Oregon State received 12 kickoffs in Saturday’s season opener at Ohio State.
The Beavers returned just three — for 49 yards.
The Buckeyes were officially credited with six touchbacks. Three times, Champ Flemings made a return and three more times the Beavers fair caught the ball inside the 5-yard line.
So the Beavers started at the 25 nine times and at the 17, 20 and 21 when Flemings returned the ball.
The NCAA implemented a new rule this season that teams could fair catch any kick inside the 25 and it would result in a touchback — which places the ball at the 25.
Oregon State’s Trevon Bradford did that twice, although on the opening kickoff he did so near the goal line and it was officially ruled a touchback.
Coach Jonathan Smith said the plan early was to fair catch the kicks to get an idea of the Buckeyes' kickoff coverage.
“The kid was kicking it like 4.5 hang time, so they were already at the 20-yard line when I caught the ball. So he just thought from a schematic standpoint that it would be smarter for us to fair catch it,” Bradford said.
Bradford said if he gets the right kick, he can go ahead and return it.
“We have certain returns that we run so we know where the ball is supposed to hit at,” he said. “Say the ball is kicked all the way to the sideline, I probably won’t return it just because from a timing standpoint it wouldn’t be the best decision.”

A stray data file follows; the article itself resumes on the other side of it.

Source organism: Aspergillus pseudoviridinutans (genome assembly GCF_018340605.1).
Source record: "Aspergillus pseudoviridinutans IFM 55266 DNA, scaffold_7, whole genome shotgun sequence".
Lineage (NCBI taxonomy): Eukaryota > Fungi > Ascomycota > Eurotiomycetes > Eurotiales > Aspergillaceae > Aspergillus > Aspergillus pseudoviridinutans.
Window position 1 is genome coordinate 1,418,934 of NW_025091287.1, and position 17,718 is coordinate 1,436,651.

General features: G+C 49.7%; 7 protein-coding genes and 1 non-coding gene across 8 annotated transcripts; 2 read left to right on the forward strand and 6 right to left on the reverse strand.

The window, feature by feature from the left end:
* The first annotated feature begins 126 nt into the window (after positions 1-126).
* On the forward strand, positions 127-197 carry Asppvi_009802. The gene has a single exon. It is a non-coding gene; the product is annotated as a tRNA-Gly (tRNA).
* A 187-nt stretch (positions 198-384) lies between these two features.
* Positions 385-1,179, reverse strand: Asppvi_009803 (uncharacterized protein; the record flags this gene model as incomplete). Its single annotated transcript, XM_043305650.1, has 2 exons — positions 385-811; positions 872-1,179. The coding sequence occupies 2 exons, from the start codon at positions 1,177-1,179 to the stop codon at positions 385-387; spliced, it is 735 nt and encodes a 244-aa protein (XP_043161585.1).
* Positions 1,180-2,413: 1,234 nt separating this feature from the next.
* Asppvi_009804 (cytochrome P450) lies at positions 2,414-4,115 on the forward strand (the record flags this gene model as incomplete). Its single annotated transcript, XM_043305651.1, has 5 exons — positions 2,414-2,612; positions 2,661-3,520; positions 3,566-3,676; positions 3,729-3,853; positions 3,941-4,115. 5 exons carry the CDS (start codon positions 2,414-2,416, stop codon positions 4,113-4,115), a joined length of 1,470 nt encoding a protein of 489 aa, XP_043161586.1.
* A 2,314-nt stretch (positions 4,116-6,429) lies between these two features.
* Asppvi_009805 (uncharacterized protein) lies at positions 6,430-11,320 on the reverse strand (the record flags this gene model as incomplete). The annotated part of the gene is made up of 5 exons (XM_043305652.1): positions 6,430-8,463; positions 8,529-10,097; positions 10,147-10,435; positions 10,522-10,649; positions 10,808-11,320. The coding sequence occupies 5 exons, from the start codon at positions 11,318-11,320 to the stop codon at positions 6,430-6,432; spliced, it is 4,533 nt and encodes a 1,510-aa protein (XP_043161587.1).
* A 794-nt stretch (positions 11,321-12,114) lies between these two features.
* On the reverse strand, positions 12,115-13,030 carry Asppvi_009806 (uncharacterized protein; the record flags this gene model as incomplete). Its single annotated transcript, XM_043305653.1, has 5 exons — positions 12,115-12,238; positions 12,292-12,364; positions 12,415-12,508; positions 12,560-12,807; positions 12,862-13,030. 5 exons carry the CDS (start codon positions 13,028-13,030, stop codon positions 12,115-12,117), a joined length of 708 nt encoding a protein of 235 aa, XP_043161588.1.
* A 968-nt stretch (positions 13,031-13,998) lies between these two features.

Flemings ran three kicks back in the second half but never made it to the 25.
Smith said the Beavers will continue to take a look at that part of the game plan.
"I see us doing similar stuff as we move forward, some fair catching and some bringing it out," he said.
Bradford admits he isn’t a huge fan of the rule.
Smith, however, sees how it can add safety to the game.
“I just like the way college football is headed in always trying to improve the game, keep the game as safe as possible and that’s one avenue they’re investigating to keep it as safe as possible,” he said.
Just like for the players, the Ohio State game was the first for the new coaching staff.
The group seemed to work well together on game day.
“Our communication was really good between the box and the sideline and getting any types of adjustments we wanted to make, so those were good,” defensive coordinator Tim Tibesar said. “But we’ll get better at that as a staff as the year goes on as well as we get used to each other and the kind of feedback we can give each other to help each other out.”
Added defensive backs coach Greg Burns: “I didn’t necessarily see any issues. I thought we were good with our communications with each other, we had enough time to talk about things over the headset, so I thought we were pretty good.”
Facing an offense like Ohio State's that likes to use a fast tempo was a positive in showing the Beavers what they can expect against many teams this season, including this week’s opponent — Southern Utah.
Making checks and adjustments, and getting set before the ball is snapped isn’t always easy when the offense likes to go fast.
“We’re getting ready to play another team that is fast-paced so we’ve gotten some experience under our belt,” Burns said. “And I would expect this game we would be ready to go even better, before the ball is snapped.”